THE BLOG

Streaming Music: The Good, the Bad, and the Truthful

02/19/2015 05:51 pm ET | Updated Apr 20, 2015

This week, Billboard has come out with a piece on a new open letter penned by a coalition of Swedish songwriters, speaking out jointly on the dangers of streaming music. They say that their "voices are seldom heard" on the topic, as the article reports, and they allege that streaming powerhouses like Spotify and Pandora don't compensate artists fairly for the right to play their music, in such a way that allows consumers to circumvent having to purchase songs and albums through traditional means, whether those are record stores or iTunes or anywhere else.

The conversation as of late has veritably exploded on the subject of music streaming, particularly as Jay Z has just recently made a move to acquire Swedish streaming company Aspiro, in a coup that would further enhance his status as a music mogul as well as a hip hop artist. In fact, should the platform catch on with the power of Jay Z's empire behind it, we'd even go so far as to say that the Aspiro grab could effectively make him the next hit-maker to rule them all, right up at the top alongside Simon Cowell, LA Reid, Scooter Braun and Clive Davis. Although he's already had a history of shaping some of the biggest artists of the decade (think: Rihanna), now he'll presumably have a space to package up and heavily promote the music of the artists he feels will be the next big things over the coming years.

Meanwhile, on the opposite end of the spectrum, at the recent star-studded Grammy Awards, a number of artists including Jennifer Hudson and Maroon 5's Adam Levine publicly committed to joining forces in order to hold back the oncoming tidal wave of streaming (learn more at the GRAMMY Creators Alliance website), which threatens to change the entire industry model and make it more difficult for artists to monetize their content off traditional platforms -- especially their greatest commodity: their music. Adding her star-power to the mix is heavyweight and A-lister Taylor Swift, the "1989" superstar who many say is the preeminent pop sensation of 2015. Swift also stands resolute against streaming and has made it a rule not to allow her music to be a part of the practice.

The anti-streaming stance is based on the fact that streaming platforms in general simply don't pay artists enough royalties for the artists to sustain themselves, meaning that, financially, streaming is -- at least in the short term -- not the most lucrative move.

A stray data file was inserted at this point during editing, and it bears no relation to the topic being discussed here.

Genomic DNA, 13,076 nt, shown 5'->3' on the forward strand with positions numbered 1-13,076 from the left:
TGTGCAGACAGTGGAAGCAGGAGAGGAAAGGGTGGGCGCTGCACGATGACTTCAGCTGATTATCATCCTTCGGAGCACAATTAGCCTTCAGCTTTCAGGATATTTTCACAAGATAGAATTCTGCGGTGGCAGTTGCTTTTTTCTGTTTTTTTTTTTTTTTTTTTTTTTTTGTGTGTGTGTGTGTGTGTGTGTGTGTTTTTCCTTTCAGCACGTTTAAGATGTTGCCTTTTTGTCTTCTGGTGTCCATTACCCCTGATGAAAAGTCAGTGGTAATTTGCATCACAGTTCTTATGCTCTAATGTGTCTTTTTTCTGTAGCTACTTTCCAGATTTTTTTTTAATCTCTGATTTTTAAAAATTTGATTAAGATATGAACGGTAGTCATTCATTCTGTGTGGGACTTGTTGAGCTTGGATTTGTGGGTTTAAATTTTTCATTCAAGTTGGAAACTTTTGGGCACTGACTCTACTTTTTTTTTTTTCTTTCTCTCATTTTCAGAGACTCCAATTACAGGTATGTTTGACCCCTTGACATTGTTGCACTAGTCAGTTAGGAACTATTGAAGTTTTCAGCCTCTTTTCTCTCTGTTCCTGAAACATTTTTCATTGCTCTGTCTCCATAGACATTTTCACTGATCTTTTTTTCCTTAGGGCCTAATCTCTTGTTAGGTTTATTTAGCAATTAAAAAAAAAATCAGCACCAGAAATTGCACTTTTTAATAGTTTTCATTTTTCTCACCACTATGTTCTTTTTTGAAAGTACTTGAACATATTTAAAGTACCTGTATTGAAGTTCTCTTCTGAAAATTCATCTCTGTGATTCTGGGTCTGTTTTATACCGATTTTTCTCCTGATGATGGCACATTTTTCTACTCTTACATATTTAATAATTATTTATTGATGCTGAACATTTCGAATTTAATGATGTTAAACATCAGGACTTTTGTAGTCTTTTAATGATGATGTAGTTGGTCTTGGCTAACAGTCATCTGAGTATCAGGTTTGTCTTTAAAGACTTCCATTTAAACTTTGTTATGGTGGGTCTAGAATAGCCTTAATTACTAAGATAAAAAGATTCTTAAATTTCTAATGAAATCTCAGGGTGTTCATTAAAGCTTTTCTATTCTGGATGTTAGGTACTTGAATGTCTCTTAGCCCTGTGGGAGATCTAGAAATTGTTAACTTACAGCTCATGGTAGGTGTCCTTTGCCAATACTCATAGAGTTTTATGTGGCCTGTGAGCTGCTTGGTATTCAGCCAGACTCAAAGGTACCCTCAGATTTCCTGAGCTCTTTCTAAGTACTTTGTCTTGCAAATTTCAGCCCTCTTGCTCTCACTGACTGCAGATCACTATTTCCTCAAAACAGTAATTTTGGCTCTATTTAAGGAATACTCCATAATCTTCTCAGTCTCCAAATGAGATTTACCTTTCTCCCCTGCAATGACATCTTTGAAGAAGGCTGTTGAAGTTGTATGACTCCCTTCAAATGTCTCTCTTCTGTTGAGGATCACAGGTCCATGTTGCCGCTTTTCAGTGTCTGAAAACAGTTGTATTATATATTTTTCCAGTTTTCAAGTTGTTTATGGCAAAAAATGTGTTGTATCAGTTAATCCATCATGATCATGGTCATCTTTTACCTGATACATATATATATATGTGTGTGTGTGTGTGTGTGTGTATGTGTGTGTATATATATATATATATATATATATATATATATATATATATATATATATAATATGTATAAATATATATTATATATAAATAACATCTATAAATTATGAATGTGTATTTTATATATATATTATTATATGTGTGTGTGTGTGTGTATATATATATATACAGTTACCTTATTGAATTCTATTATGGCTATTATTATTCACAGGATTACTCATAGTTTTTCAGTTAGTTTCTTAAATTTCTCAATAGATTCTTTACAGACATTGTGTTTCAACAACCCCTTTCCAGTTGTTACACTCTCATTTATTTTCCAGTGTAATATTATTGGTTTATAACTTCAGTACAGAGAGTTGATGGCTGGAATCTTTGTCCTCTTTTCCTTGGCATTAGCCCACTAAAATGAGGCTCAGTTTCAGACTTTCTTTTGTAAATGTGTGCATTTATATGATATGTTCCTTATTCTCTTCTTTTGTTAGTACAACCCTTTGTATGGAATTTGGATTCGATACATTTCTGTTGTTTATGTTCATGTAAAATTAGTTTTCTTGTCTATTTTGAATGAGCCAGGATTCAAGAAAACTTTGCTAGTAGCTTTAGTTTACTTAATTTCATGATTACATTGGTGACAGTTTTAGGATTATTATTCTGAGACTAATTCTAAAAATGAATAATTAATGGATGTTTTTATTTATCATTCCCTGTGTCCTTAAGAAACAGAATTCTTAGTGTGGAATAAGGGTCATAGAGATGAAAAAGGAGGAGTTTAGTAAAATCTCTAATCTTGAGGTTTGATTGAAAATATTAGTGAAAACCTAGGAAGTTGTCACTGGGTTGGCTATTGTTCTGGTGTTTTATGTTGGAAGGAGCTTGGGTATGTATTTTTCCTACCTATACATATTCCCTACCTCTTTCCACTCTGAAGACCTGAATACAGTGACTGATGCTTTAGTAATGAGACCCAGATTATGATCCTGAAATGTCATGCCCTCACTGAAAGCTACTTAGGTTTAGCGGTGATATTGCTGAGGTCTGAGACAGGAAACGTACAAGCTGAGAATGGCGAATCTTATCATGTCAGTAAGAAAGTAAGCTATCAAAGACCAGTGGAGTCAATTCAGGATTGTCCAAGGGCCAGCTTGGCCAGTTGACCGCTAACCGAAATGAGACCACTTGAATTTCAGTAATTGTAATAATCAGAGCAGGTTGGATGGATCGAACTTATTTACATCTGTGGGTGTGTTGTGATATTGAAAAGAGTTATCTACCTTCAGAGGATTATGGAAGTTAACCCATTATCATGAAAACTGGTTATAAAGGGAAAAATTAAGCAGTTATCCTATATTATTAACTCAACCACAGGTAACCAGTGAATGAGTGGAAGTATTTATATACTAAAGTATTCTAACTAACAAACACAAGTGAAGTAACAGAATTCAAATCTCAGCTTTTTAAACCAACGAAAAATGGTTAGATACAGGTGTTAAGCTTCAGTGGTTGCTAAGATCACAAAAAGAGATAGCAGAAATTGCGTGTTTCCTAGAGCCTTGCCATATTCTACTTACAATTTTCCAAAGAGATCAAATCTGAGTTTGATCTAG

On the contrary, apologists of streaming say that it boosts up-n-coming artists' profiles by giving them exposure to a vast mega-audience that they might not otherwise be able to reach by forcing listeners to pay for their full songs (which can be a dissuading factor for those who may not want to spend $15.99 on an album). The upshot here is getting famous faster, for the trade-off of making substantial revenue along the way -- something many artists struggle to do anyway. That said, faster fame equals more marketability, meaning that an agent can take a client who has blown up on Vevo and Vimeo and YouTube -- and now Pandora and Spotify and possibly even the new incarnation of Aspiro -- and package up their persona for a multimillion dollar brand endorsement deal. But all of that weighs on the hope that they take off via some of these free, minimal revenue-generating platforms anyway (kind of a la Justin Bieber who ascended to fame thanks to YouTube way back when). And, then the question becomes, although artists and personalities certainly care about the sizable paychecks that can result from a brand endorsement, since when did we put out content exclusively to accrue fans in the hopes that we can funnel that buzz into a contract with a corporation?

Here's our bottom line, the Reed Alexander Media takeaway from this battle over streaming: Whether or not streaming is for the better or the worse (which ultimately only time can tell), it definitely must be taken seriously as the game-changer it is. It's going to transform the music industry by fundamentally altering the very model of how artists monetize themselves and reinvest into their brands. And, it's bound to change how representatives do their jobs too.

Most importantly in all this, what do you think? You've heard the basic premise of both sides -- who's right? Tweet me and let me know how you feel about streaming. Do you use it? Do you listen to streamed music? Or does it spell out the end of the music industry as we know it? Either way, if I had to point out one genre that accurately captures the emotion that people on both sides of the turf war over streaming have invested into this debate, I'd vote that it'd be less of a ballad, and more along the lines of screeching heavy metal.